limits.h, and in various places in the POSIX manpages, there are references to
How do these relate to one another?
Where is the official documentation for them?
How can I obtain them at run time, and (where relevant) compile time for the C, Python, and GNU (shell) environments?
PATH_MAX is the maximum length of a filesystem path.
NAME_MAX is the maximum length of a filename (in a particular spot). So,
/foo/bar is restricted by
PATH_MAX, and only the
bar portion has its length limited by
You can get these at run time via
_PC_NAME_MAX, although standard practice is generally just to use the static macros at compile time. I suppose it would be better to use the run-time option because you could potentially support longer values that way, but I'm not sure what (if any) systems actually provide a return from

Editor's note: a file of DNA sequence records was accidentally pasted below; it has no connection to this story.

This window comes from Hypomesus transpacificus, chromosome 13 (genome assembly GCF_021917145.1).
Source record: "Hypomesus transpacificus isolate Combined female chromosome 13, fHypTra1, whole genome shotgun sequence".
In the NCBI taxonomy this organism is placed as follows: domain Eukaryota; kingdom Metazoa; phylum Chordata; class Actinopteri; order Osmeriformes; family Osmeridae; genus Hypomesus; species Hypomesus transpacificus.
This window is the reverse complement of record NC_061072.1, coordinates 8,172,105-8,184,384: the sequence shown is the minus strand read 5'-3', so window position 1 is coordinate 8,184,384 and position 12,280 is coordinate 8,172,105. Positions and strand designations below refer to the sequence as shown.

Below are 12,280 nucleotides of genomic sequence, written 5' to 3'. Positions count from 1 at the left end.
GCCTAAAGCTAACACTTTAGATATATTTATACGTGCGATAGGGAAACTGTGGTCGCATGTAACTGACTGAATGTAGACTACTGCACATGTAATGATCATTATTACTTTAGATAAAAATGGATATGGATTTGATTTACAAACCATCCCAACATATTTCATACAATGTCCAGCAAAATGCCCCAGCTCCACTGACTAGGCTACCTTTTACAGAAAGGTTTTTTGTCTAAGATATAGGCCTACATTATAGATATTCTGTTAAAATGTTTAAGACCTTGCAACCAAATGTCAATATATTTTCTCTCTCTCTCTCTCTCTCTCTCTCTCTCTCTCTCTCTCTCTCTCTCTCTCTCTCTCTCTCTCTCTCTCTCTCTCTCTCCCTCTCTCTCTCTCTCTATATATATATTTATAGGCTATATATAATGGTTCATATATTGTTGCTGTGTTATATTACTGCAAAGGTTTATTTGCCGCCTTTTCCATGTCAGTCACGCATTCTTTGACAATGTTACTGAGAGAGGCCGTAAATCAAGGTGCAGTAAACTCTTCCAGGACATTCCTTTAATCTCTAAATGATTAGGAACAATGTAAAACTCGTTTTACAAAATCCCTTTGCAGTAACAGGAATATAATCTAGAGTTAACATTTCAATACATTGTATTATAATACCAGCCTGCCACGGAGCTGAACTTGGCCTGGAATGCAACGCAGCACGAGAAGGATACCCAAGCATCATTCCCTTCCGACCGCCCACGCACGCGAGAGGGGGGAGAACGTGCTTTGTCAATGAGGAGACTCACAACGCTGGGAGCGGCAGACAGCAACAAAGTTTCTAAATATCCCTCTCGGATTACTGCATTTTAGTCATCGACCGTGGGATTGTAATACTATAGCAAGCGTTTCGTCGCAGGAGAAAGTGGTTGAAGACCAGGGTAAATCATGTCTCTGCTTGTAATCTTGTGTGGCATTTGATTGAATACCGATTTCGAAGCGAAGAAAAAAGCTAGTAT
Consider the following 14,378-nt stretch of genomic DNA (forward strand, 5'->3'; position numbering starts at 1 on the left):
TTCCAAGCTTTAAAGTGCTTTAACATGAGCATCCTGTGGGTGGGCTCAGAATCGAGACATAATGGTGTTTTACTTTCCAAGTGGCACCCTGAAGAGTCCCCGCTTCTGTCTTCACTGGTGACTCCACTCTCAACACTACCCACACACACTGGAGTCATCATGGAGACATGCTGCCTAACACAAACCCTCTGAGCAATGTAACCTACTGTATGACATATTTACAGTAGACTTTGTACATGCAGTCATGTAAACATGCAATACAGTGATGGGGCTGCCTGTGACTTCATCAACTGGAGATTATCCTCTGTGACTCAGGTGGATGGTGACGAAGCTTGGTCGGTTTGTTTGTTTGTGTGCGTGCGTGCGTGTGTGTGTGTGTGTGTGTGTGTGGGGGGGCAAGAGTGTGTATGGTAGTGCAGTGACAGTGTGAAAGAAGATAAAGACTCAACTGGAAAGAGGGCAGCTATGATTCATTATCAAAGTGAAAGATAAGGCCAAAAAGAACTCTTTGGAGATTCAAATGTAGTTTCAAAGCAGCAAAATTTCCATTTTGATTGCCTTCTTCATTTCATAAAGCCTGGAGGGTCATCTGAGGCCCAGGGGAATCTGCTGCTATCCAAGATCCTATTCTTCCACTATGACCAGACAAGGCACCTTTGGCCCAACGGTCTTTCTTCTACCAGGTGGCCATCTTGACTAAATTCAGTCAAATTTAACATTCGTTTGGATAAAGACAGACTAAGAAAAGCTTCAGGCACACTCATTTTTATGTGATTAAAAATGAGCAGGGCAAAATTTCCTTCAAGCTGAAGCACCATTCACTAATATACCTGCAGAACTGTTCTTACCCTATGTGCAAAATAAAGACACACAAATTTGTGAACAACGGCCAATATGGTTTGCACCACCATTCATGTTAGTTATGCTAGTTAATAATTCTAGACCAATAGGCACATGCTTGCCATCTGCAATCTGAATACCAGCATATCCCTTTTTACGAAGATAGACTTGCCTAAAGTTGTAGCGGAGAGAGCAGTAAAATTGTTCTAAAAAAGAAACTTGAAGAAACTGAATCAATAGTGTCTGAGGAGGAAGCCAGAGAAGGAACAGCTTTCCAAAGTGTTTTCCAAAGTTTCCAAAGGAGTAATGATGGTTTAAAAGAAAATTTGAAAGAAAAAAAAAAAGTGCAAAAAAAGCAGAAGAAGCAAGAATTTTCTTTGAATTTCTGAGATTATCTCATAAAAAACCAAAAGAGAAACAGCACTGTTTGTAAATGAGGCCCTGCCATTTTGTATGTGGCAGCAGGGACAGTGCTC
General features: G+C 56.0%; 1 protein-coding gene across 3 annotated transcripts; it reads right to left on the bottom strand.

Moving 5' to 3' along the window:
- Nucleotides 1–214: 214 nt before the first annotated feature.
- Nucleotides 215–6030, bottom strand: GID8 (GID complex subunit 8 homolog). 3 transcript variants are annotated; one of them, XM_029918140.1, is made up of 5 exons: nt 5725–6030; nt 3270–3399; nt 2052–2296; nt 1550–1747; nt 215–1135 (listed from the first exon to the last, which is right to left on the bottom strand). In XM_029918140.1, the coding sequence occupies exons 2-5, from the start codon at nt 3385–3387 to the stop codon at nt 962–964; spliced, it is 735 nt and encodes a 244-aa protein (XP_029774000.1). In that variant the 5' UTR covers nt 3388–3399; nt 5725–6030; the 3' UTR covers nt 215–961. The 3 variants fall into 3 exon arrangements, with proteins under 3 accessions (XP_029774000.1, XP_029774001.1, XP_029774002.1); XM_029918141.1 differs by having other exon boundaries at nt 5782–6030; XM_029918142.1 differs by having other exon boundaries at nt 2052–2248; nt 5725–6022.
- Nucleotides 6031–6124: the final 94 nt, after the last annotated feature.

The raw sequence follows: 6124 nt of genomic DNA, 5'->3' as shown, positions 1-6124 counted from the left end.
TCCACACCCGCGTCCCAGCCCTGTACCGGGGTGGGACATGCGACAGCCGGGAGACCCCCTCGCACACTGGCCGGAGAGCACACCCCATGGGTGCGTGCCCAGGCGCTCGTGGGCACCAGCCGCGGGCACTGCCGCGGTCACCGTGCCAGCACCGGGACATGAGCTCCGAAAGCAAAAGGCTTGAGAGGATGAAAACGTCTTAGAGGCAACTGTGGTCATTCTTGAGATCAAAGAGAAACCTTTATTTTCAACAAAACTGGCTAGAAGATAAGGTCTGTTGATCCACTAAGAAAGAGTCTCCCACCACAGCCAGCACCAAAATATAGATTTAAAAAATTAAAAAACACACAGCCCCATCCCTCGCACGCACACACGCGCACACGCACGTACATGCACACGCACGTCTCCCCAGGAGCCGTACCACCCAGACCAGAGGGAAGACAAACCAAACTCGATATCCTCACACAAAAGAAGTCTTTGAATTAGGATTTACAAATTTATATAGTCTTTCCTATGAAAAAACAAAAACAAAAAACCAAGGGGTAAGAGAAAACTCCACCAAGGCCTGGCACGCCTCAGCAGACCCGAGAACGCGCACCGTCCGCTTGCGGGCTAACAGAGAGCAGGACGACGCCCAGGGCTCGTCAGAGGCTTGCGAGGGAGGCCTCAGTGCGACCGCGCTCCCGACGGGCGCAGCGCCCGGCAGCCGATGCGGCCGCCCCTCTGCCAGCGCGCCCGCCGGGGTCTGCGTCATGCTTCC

pathconf which is greater than the value of the
On most operating systems,
PATH_MAX should not be defined at all. It's supposed to only be defined at all, if the operating system has a maximum length for a string describing a path, which most operating system don't have; in those cases you should get an error if you use
PATH_MAX outside of a macro.
You should avoid relying on the existence of
PATH_MAX and try to ignore it in it's entirety.
PATH_MAX exists at all, on most operating systems, is actually a bug. As far as I know, only Windows operating systems actually honor it.